Yourdreamsormine has a walk so distinctive that some people who stop by his barn will ask, “How is Charlie Chaplin doing today?”
His duck-footed walk notwithstanding, Yourdreamsormine is a running machine. He enters Sunday’s $100,000 Mr. Prospector (G3) at Gulfstream Park in career-best form and in search of his first graded stakes win.
Owned by trainer Milt Wolfson’s N.T.S Stable, Yoursdreamormine arrived in his 84-year-old’s barn this past spring. A series of events led to the purchase of the soon-to-be 5-year-old son of Mr. Sekiguchi, who two years earlier was rejected by Wolfson when he saw him at an Ocala Breeders’ Sale.
“He was bought at OBS and then trained by Bill Kaplan, one of my best friends,” Wolfson said on a recent afternoon at Gulfstream Park. “Bill was retiring and the horse’s owner was looking to sell. Nobody wanted the horse because of that walk. Everyone that looked at the horse said to Bill, ‘What are you nuts? Put him back in the stall.’”
Wolfson, who operates a small stable in South Florida year-round, struck a deal with Kaplan that allowed him to take Florida-bred Yourdreamsormine, who at that point had won three of 22 starts and was a stakes winner, on a trial basis.
“Bill said there were several people looking at him for $25,000, but if no one wanted him he would sell him to me for $17,500,” Wolfson recalled. “I told Bill, “Let me train the horse for two weeks and I won’t charge you and I’ll see if I like him.
“I had him about 10 or 12 days, and I liked this horse,” he continued. “He’s gorgeous. He’s got heart. So I told Bill I would take him. I had him another three weeks and then I put him in a stakes race and he won. He’s just been a fantastic horse for me. He’s run eight times and we have four firsts, two in stakes, and four seconds.”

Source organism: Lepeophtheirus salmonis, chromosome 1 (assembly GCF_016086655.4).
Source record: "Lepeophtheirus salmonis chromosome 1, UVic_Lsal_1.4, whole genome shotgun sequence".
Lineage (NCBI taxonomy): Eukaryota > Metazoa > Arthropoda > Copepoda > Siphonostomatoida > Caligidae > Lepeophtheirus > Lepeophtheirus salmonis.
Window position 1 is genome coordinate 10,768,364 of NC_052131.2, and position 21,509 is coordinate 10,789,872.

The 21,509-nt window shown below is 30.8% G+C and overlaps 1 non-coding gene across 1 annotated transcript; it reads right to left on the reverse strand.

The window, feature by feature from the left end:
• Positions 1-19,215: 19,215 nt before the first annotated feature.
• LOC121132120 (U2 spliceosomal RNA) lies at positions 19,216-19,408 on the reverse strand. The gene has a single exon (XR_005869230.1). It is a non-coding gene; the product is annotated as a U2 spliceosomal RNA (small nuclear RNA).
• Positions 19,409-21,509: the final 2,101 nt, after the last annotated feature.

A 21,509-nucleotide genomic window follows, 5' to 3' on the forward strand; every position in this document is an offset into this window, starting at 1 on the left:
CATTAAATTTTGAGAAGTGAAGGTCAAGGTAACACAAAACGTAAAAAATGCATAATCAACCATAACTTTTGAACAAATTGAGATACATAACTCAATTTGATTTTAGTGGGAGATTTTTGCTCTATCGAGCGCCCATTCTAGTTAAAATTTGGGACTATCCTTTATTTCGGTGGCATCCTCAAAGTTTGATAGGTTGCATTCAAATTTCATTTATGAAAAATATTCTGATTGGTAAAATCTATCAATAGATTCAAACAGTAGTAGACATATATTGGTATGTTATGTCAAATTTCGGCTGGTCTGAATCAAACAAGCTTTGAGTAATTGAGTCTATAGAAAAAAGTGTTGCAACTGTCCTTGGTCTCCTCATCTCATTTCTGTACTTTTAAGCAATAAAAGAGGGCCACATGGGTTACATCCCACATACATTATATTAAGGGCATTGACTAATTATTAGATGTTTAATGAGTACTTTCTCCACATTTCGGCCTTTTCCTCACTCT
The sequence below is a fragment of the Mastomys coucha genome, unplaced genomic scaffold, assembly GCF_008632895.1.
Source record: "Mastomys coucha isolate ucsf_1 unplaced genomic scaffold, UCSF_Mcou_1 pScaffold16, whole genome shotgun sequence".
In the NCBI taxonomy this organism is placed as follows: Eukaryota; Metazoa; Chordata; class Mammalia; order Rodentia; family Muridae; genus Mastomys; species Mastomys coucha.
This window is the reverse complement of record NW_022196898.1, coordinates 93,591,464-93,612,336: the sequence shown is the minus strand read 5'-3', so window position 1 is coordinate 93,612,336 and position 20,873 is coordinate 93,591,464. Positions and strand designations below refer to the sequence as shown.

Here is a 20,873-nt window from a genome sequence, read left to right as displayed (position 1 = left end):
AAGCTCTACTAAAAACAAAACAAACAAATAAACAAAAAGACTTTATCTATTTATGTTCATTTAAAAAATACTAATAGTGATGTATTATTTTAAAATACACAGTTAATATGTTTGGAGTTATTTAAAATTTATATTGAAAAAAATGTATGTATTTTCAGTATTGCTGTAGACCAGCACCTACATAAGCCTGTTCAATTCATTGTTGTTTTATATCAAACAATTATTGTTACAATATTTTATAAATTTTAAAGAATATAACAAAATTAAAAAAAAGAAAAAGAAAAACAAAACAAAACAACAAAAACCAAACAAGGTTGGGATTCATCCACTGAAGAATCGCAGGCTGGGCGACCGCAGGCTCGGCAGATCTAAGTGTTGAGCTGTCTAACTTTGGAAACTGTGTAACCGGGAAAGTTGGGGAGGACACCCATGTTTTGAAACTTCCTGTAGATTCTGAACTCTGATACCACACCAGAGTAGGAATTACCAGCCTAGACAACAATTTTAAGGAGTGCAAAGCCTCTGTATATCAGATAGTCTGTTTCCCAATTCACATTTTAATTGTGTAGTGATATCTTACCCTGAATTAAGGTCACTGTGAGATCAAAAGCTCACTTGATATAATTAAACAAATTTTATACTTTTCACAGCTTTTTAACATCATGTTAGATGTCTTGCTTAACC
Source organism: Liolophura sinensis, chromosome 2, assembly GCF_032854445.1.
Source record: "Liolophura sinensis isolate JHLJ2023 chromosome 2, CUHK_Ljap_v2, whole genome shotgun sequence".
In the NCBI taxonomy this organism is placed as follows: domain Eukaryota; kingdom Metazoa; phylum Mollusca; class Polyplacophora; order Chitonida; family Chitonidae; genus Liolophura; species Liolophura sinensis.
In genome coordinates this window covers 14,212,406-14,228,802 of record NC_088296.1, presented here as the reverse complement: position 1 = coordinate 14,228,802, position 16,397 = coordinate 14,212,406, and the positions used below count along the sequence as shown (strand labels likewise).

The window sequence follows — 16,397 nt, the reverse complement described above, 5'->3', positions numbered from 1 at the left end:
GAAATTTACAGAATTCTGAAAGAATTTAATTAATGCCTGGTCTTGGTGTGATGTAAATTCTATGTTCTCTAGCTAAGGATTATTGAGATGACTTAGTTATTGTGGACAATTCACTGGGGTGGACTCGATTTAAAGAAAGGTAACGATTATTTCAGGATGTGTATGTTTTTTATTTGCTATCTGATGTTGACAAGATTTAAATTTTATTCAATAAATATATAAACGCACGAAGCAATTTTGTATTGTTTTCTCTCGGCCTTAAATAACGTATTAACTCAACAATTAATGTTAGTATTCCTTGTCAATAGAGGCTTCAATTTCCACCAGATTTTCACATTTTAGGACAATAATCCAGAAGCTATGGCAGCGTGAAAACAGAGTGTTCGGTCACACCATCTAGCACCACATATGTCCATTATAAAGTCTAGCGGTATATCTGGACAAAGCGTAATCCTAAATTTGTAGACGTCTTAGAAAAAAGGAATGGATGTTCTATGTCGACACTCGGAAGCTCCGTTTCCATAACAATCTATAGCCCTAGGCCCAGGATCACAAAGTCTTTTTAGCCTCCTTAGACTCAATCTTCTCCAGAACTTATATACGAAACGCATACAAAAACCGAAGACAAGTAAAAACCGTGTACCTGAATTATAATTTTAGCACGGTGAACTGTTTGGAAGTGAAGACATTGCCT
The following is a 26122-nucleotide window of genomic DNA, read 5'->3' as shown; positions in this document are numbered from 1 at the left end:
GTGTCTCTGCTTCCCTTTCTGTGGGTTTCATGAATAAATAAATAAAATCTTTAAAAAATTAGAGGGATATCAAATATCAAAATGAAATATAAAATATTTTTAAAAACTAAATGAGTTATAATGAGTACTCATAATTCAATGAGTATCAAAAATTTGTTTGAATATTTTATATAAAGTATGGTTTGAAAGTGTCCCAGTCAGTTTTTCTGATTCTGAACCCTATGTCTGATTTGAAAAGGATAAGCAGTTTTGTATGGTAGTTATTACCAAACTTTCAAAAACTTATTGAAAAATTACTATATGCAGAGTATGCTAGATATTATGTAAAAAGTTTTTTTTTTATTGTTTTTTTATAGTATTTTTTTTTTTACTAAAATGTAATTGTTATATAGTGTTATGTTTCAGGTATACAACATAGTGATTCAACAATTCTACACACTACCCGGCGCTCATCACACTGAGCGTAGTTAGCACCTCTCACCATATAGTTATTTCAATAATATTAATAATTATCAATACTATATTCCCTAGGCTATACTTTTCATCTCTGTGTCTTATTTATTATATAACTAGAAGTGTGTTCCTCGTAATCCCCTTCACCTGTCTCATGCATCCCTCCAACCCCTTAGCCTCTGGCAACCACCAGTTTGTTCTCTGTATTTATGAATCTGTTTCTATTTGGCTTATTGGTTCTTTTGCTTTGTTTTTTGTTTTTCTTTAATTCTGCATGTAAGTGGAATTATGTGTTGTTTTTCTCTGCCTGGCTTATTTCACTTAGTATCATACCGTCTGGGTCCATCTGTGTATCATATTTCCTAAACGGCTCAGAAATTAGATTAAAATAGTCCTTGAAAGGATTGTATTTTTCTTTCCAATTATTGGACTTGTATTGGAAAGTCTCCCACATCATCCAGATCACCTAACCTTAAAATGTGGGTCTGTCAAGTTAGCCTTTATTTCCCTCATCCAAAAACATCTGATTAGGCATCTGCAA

The Mr. Prospector marks Yourdreamsormine’s graded stakes debut, and it also represents a chance for Wolfson to earn his first graded stakes in 14 years. Wolfson trained for five years in the 1960s before changing direction and opening his own tack business. He went back to training in 1990.
Yourdreamsormine enters the six-furlong Mr. Prospector off a comfortable win in an optional claimer at Gulfstream Park run at the same distance. Wolfson believes his colt’s preferred trip is seven furlongs, but said the horse earned the right to take a shot in a graded race, particularly following his latest win.
And there is another reason that Wolfson, who has gotten off to a fast start at the Championship Meet with four wins from nine starts, is keen to see what New Year’s Day brings.
“If I can get him a graded victory — that’s another thing about running in this race — he is versatile and good enough and probably could stand as a stallion at someplace in Florida,” Wolfson remarked.
In the meantime, Wolfson he is enjoying the ride that Yourdreasormine has taken him on. He chuckled when he thought back to the early days when he was just becoming acquainted with the horse.